Emeruwa says: "One of the most memorable moments for me early on was when we performed in an amphitheatre in Macedonia. I remember walking out to the pre-show and there was a wall of 3,000 people cheering and shouting. It was an amazing sight."

Apart from the two Hamlets - Emeruwa, who was born in Nigeria, and London-born Naeem Hayat, whose family is from Pakistan - the members of the multinational cast play different characters for every show. This means they have to be constantly on their toes.

Hong Kong-born Leong, for instance, plays the parts of Ophelia, Horatio and Rosencrantz.

She says: "The really interesting thing about playing different characters at different venues is that you get to see the play from so many different points of view. One night, this person could be my father and the next night, he could be my king.

"Even if we play the same part, we tend to approach it differently. Sometimes I'd just be standing in the wings and think, 'oh, that's a new way of saying my line and maybe I can try to do that the next time I play this character' or 'oh, that's a really interesting thing that was fleshed out by that actor, I've never thought about it like that before'. It's a constant learning process."

Emeruwa adds: "We had six weeks of rehearsals and ordinarily that would have been a lot of time, but because we were essentially rehearsing an infinite number of plays, it really was like flying by the seat of our pants. It took a while before we got very comfortable with the play."

The cast of 12 have been travelling non-stop around the world for the past 15 months, sometimes spending only three days in one place before flying to the next stop. It is not the jet lag that has caught up with them - it is the sheer lack of sleep.

Leong says: "Because we're trying to cram in so many countries, the challenge is to get enough sleep once we're there. We do have certain days when we get up quite early in the morning, catch a flight and that same night, we do a show."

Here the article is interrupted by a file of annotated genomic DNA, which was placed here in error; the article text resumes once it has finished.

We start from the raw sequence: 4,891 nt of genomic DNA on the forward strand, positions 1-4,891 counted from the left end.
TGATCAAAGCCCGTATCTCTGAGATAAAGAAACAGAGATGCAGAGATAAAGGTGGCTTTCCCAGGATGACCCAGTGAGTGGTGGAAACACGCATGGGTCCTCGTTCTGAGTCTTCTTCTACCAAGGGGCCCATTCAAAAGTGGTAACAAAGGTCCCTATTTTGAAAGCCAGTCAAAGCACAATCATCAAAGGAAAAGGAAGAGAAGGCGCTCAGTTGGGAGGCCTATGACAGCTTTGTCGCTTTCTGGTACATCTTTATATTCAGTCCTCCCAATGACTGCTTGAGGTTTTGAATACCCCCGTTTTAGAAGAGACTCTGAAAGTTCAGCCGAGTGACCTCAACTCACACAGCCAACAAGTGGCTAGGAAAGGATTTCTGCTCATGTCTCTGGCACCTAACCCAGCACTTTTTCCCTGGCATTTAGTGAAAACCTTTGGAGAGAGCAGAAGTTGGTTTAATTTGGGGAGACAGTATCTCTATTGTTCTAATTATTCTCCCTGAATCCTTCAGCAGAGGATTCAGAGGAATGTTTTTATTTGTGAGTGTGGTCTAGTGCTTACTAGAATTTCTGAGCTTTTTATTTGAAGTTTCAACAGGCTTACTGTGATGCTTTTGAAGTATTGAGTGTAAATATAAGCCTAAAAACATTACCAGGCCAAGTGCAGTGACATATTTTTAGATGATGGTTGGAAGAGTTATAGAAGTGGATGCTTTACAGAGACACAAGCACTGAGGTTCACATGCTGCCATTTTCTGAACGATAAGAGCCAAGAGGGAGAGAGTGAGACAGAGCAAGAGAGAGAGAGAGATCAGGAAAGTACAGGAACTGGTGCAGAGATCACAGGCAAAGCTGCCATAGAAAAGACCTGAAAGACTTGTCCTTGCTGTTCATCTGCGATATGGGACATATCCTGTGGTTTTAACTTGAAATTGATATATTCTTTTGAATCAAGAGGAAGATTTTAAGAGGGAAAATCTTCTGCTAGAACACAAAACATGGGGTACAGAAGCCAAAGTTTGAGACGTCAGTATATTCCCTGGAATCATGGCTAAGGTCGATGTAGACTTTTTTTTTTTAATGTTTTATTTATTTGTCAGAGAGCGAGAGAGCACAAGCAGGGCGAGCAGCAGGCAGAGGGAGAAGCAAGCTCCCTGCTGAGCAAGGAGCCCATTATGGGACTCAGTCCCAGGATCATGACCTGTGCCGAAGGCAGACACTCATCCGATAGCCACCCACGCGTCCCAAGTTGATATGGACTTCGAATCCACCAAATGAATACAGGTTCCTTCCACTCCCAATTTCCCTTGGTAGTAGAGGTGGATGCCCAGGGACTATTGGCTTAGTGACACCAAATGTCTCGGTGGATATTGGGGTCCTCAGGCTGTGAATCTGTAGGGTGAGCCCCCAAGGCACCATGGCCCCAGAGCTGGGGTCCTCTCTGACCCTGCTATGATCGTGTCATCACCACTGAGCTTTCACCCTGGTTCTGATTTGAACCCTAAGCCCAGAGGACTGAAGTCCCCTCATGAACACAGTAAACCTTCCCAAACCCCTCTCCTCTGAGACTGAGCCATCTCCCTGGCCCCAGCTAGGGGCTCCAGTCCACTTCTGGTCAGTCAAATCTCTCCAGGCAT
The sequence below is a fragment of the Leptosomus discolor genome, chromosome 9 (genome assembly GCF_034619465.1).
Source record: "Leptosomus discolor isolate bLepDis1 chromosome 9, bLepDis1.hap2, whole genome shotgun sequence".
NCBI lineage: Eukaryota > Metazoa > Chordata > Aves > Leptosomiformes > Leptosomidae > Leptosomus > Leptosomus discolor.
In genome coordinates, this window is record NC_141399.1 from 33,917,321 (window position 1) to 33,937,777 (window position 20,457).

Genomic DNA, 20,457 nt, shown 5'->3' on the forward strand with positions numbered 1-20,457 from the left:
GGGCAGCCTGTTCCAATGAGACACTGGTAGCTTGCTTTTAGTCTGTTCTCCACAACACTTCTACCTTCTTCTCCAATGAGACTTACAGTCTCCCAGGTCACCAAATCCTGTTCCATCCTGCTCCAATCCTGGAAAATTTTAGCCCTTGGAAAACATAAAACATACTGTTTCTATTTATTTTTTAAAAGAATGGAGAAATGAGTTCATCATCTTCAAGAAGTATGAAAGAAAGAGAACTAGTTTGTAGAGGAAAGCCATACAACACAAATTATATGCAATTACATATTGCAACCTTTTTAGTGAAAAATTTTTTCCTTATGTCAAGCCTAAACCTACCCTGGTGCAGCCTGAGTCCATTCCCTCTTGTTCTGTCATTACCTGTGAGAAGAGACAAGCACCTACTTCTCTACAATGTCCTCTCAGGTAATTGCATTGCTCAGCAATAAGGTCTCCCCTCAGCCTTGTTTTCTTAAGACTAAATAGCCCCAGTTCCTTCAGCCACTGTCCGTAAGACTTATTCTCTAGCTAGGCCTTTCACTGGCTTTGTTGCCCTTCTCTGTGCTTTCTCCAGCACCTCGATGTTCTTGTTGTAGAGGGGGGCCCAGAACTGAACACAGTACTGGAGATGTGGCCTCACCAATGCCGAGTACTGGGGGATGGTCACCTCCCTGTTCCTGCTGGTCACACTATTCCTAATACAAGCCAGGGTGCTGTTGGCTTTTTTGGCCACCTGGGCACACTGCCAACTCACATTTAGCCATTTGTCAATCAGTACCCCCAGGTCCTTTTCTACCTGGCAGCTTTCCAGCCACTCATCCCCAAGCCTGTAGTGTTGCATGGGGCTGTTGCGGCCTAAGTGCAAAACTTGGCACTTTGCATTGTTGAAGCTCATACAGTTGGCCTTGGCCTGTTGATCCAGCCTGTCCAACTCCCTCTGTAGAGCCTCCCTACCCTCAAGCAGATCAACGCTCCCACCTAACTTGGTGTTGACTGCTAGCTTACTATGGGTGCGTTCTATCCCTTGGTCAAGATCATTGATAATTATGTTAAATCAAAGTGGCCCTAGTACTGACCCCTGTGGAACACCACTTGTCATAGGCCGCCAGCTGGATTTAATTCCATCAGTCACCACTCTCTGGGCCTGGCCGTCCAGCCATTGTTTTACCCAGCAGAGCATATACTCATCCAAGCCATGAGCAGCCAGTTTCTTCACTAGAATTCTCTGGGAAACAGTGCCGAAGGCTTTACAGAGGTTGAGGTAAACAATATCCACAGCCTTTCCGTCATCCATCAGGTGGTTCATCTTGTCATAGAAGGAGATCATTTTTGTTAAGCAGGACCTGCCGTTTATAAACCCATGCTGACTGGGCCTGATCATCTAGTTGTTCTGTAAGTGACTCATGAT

Ms Mehta says the team has "faced a huge range of challenging spaces", including a half-outdoor amphitheatre in Botswana where the crew had to collect large rocks to weigh down pieces of the set, and the United Nations' headquarters in New York, where they had to build a raised stage over the permanent central desk in one of the chambers and battled "seriously intense security clearance".

Leong had, in fact, interned at the United Nations during her university days and bumped into a former colleague at the show.

Many of the countries the Globe has visited and is planning to visit have gone through authoritarian regimes or power struggles, such as Myanmar or North Korea.

Leong says: "What's really interesting is what people take from the show. Certain people would have gone through civil war or certain political regimes and certain lines of the play would then really speak to them.

"In the end, Hamlet is a play that has a lot to do with power play and some elements in it that talk about regimes changing and one family rising and falling, and things like that. We don't have to play it up. It's already there. It depends on what people have gone through in their personal and political lives."

•Follow Corrie Tan on Twitter @CorrieTan

For more pictures of Hamlet's world tour, go to http://str.sg/Z7fa

A version of this article appeared in the print edition of The Straits Times on August 25, 2015, with the headline 'Hamlet around the world in 2 years'. Print Edition | Subscribe